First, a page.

U.S.S. Arizona Sailor Floyd A. Wells Identified during U.S.S. Oklahoma Unknowns Project

U.S.S. Arizona Sailor Floyd A. Wells Identified during U.S.S. Oklahoma Unknowns Project

U.S.S. Arizona Sailor Floyd A. Wells Identified during U.S.S. Oklahoma Unknowns Project

World War II Navy Radioman 2nd Class Floyd A. Wells Confirmed Identified (Wells, F.) WASHINGTON – The Defense POW/MIA Accounting Agency (DPAA) has disclosed that Floyd A. Wells, a Navy Radioman 2nd Class who was 24 years old and a native of Cavalier, North Dakota, has been formally identified. His identification was confirmed on June 17, 2019, and initially publicized on July 8, 2019.

Wells was stationed aboard the USS Arizona, docked at Ford Island, Pearl Harbor, when the infamous attack by Japanese aircraft occurred on December 7, 1941. The battleship suffered hits from up to eight bombs, resulting in a catastrophic explosion and a fire that raged for 48 hours. This devastating incident led to the loss of 1,177 lives on board. Most of these sailors and Marines are still entombed in what is now the USS Arizona Memorial, as their remains were never recovered.  Some remains from the crew of the U.S.S. Arizona were recovered but never identified and subsequently buried in multiple commingled graves at the National Memorial Cemetery of the Pacific where they still lye unidentified today.

In the years that followed the Pearl Harbor assault, the U.S. Navy conducted recovery operations for those lost on various ships, including the USS Oklahoma, where another 429 crew members had lost their lives. Most of the unidentified remains from these operations were eventually laid to rest at the National Memorial Cemetery of the Pacific, colloquially known as the Punchbowl, in Honolulu. After receiving approval from Deputy Secretary of Defense Robert O. Work, DPAA staff disinterred these unknown remains between June and November 2015 for further examination.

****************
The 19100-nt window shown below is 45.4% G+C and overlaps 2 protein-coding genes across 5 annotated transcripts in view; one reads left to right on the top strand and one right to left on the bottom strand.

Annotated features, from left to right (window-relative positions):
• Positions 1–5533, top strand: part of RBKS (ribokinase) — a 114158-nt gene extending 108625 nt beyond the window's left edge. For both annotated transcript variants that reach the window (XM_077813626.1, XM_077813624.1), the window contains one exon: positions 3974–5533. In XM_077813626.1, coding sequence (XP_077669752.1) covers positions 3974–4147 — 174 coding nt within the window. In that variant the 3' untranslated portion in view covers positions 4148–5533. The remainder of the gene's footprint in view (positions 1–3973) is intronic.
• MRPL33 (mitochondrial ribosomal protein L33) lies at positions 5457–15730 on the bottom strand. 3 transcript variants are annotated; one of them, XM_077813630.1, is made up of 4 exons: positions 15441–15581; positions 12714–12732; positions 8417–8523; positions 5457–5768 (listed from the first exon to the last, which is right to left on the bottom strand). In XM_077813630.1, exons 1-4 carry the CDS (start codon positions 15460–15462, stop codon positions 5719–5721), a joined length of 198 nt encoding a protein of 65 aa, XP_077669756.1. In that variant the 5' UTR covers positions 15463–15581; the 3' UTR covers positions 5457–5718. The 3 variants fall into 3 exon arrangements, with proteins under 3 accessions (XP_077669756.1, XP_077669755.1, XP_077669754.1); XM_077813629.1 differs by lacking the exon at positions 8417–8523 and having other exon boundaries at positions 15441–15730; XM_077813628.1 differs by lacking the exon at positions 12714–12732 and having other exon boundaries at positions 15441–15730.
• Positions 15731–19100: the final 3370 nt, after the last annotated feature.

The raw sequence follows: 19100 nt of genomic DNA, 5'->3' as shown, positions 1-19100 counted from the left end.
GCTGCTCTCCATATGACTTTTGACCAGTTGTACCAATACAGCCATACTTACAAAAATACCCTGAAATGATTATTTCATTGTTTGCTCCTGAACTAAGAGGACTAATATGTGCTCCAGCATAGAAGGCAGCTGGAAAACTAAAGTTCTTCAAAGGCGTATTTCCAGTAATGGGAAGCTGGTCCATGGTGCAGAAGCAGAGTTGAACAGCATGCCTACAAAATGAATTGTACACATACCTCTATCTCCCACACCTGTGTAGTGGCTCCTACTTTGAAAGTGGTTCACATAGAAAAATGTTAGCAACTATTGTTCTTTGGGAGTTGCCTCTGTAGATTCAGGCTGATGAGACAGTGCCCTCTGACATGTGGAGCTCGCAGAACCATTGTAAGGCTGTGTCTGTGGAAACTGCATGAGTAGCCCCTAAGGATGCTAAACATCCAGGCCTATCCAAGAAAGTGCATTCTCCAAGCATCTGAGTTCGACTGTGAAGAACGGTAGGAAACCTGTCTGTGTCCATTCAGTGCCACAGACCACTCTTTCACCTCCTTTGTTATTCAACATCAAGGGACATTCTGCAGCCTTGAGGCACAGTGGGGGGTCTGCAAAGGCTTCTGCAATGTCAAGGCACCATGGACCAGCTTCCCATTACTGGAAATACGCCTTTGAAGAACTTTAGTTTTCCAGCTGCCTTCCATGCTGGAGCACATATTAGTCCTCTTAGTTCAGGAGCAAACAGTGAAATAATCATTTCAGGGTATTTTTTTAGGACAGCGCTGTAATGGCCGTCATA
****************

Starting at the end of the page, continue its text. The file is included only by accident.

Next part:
Among the remains exhumed was a casket originally labeled as X-97, initially buried at Nu’uanu Naval Cemetery. This casket was part of the DPAA’s project focusing on the USS Oklahoma. When the remains inside did not match any of the USS Oklahoma’s missing personnel, the investigative team broadened their search to include all missing individuals from the Pearl Harbor attack.

Through extensive analysis, DPAA scientists determined that the remains had been mistakenly identified as originating from the USS Oklahoma in the turbulent days following the attack. Previous efforts to identify the remains in the immediate post-war period were not successful, leading them to be interred at the Punchbowl among the other Unknowns from the USS Oklahoma.

To conclusively identify Floyd A. Wells, experts from DPAA employed anthropological assessments and considered both circumstantial and material evidence. They were assisted by scientists from the Armed Forces Medical Examiner System, who utilized mitochondrial DNA (mtDNA) and autosomal DNA (auSTR) in the analysis.

Out of the 16 million Americans who served during World War II, over 400,000 lost their lives. At present, 72,660 service members from the conflict remain unaccounted for, with an estimated 30,000 of them potentially recoverable. Floyd A. Wells’ name has been engraved on the Walls of the Missing at the Punchbowl, and a rosette will now be placed beside it to signify that he has been accounted for.